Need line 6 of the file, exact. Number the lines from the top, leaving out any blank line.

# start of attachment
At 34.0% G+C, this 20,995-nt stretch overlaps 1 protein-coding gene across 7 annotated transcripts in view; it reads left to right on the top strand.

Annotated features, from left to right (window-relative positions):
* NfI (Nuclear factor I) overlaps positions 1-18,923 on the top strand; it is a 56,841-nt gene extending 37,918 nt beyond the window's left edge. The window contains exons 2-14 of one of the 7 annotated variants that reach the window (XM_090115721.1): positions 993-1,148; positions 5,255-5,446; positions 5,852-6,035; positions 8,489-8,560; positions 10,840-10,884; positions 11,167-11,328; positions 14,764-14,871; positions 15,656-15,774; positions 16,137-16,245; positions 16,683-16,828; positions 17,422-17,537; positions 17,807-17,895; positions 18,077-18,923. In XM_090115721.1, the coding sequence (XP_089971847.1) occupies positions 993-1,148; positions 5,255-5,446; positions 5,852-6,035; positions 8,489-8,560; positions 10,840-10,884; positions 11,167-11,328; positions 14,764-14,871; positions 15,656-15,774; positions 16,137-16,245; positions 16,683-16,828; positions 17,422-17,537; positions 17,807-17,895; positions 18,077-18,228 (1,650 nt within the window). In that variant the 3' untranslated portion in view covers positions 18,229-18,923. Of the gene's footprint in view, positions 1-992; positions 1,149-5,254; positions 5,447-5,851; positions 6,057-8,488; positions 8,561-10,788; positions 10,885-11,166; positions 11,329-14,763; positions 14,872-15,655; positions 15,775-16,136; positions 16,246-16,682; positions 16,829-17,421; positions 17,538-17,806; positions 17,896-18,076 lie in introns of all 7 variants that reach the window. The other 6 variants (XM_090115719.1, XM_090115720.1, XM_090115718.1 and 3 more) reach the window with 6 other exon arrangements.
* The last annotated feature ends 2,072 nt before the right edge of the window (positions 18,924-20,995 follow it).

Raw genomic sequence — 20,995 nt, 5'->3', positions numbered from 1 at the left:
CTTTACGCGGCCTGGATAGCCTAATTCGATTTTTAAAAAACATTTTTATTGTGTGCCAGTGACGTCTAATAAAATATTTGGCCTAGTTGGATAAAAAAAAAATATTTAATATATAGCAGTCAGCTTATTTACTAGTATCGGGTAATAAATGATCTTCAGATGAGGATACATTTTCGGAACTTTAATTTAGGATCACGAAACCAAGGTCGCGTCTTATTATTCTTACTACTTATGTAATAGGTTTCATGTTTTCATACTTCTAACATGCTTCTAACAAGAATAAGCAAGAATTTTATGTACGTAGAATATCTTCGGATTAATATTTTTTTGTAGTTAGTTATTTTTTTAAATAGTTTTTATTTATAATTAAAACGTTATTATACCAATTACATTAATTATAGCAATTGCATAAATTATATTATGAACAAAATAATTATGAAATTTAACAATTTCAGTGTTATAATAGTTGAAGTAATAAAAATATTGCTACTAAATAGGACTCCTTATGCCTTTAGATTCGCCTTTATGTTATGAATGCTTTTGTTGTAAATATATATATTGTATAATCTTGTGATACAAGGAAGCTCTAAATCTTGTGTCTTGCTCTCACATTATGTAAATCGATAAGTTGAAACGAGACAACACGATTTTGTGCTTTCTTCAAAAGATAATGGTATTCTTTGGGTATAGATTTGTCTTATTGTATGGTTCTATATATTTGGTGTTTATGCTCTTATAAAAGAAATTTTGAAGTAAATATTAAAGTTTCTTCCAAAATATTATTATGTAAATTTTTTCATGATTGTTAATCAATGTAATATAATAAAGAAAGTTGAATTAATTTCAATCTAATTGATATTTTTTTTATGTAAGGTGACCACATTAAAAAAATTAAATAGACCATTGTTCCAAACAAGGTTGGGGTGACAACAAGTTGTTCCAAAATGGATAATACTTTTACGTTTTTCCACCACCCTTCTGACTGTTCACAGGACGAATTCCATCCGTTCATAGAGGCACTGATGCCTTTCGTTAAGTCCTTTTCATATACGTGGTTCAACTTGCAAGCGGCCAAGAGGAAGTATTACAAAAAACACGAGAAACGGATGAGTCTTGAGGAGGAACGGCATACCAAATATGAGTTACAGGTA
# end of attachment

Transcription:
CTTTACGCGGCCTGGATAGCCTAATTCGATTTTTAAAAAACATTTTTATTGTGTGCCAGTGACGTCTAATAAAATATTTGGCCTAGTTGGATAAAAAAAAAATATTTAATATATAGCAGTCAGCTTATTTACTAGTATCGGGTAATAAATGATCTTCAGATGAGGATACATTTTCGGAACTTTAATTTAGGATCACGAAACCAAGGTCGCGTCTTATTATTCTTACTACTTATGTAATAGGTTTCATGTTTTCATACTTCTAACATGCTTCTAACAAGAATAAGCAAGAATTTTATGTACGTAGAATATCTTCGGATTAATATTTTTTTGTAGTTAGTTATTTTTTTAAATAGTTTTTATTTATAATTAAAACGTTATTATACCAATTACATTAATTATAGCAATTGCATAAATTATATTATGAACAAAATAATTATGAAATTTAACAATTTCAGTGTTATAATAGTTGAAGTAATAAAAATATTGCTACTAAATAGGACTCCTTATGCCTTTAGATTCGCCTTTATGTTATGAATGCTTTTGTTGTAAATATATATATTGTATAATCTTGTGATACAAGGAAGCTCTAAATCTTGTGTCTTGCTCTCACATTATGTAAATCGATAAGTTGAAACGAGACAACACGATTTTGTGCTTTCTTCAAAAGATAATGGTATTCTTTGGGTATAGATTTGTCTTATTGTATGGTTCTATATATTTGGTGTTTATGCTCTTATAAAAGAAATTTTGAAGTAAATATTAAAGTTTCTTCCAAAATATTATTATGTAAATTTTTTCATGATTGTTAATCAATGTAATATAATAAAGAAAGTTGAATTAATTTCAATCTAATTGATATTTTTTTTATGTAAGGTGACCACATTAAAAAAATTAAATAGACCATTGTTCCAAACAAGGTTGGGGTGACAACAAGTTGTTCCAAAATGGATAATACTTTTACGTTTTTCCACCACCCTTCTGACTGTTCACAGGACGAATTCCATCCGTTCATAGAGGCACTGATGCCTTTCGTTAAGTCCTTTTCATATACGTGGTTCAACTTGCAAGCGGCCAAGAGGAAGTATTACAAAAAACACGAGAAACGGATGAGTCTTGAGGAGGAACGGCATACCAAATATGAGTTACAGGTA